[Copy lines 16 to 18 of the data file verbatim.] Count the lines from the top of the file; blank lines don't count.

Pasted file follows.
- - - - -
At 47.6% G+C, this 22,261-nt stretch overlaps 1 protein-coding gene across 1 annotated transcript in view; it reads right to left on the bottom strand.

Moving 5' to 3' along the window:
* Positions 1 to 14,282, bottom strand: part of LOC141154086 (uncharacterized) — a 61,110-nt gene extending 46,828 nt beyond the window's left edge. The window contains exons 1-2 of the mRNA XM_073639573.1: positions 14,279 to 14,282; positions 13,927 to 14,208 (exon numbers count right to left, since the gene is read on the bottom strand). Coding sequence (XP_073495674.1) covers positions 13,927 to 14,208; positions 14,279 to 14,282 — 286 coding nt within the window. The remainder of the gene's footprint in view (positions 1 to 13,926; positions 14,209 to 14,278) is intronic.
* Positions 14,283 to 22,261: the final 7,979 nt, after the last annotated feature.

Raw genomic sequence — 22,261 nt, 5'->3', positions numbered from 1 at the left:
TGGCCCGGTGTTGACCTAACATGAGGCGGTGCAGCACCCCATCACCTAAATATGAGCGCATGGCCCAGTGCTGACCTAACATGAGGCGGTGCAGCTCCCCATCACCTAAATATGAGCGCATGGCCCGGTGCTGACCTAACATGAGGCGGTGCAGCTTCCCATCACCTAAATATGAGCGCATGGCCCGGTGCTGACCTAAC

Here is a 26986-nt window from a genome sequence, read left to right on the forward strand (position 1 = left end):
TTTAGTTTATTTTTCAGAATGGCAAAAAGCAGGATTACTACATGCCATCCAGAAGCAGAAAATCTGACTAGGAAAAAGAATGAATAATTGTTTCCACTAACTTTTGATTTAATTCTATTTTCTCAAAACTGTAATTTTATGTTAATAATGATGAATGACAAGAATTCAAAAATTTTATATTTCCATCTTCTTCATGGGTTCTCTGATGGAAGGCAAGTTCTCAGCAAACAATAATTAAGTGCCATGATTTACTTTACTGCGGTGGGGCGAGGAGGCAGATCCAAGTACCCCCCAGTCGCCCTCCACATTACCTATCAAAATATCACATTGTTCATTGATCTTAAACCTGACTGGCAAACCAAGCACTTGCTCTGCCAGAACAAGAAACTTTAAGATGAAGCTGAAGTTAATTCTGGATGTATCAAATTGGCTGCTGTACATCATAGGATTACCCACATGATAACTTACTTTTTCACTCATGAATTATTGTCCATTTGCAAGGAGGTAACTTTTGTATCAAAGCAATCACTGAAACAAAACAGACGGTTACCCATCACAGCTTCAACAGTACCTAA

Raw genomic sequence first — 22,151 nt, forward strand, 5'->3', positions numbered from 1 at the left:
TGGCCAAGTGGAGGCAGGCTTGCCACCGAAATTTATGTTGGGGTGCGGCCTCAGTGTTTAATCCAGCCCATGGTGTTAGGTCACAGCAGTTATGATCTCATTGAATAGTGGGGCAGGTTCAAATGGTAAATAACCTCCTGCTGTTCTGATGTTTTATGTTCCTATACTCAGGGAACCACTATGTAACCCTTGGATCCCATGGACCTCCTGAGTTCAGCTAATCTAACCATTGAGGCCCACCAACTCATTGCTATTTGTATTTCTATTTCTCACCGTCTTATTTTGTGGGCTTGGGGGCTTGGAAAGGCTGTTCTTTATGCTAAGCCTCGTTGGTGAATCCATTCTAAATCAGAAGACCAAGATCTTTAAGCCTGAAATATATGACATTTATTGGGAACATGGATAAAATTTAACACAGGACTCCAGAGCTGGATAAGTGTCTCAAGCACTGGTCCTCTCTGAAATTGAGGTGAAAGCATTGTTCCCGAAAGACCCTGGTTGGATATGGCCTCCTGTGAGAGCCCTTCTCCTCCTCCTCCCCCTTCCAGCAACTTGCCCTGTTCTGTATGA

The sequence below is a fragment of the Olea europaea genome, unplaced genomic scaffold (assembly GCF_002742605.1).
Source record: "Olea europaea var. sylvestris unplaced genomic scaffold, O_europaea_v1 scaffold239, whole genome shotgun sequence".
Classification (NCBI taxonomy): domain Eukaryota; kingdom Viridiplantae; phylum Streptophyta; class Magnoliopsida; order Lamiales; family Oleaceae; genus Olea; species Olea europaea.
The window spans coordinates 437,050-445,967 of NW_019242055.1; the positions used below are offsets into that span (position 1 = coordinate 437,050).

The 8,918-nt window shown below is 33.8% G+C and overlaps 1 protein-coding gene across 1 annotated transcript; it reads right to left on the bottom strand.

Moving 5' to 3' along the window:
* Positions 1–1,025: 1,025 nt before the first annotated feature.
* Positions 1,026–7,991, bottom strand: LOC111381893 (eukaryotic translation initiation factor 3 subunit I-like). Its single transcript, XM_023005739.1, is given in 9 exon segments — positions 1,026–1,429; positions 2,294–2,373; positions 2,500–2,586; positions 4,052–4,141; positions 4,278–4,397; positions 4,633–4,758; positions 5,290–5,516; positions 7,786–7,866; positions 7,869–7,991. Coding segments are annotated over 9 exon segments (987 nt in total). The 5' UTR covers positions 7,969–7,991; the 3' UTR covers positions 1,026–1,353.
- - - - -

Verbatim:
Moving 5' to 3' along the window:
* Positions 1–1,025: 1,025 nt before the first annotated feature.
* Positions 1,026–7,991, bottom strand: LOC111381893 (eukaryotic translation initiation factor 3 subunit I-like). Its single transcript, XM_023005739.1, is given in 9 exon segments — positions 1,026–1,429; positions 2,294–2,373; positions 2,500–2,586; positions 4,052–4,141; positions 4,278–4,397; positions 4,633–4,758; positions 5,290–5,516; positions 7,786–7,866; positions 7,869–7,991. Coding segments are annotated over 9 exon segments (987 nt in total). The 5' UTR covers positions 7,969–7,991; the 3' UTR covers positions 1,026–1,353.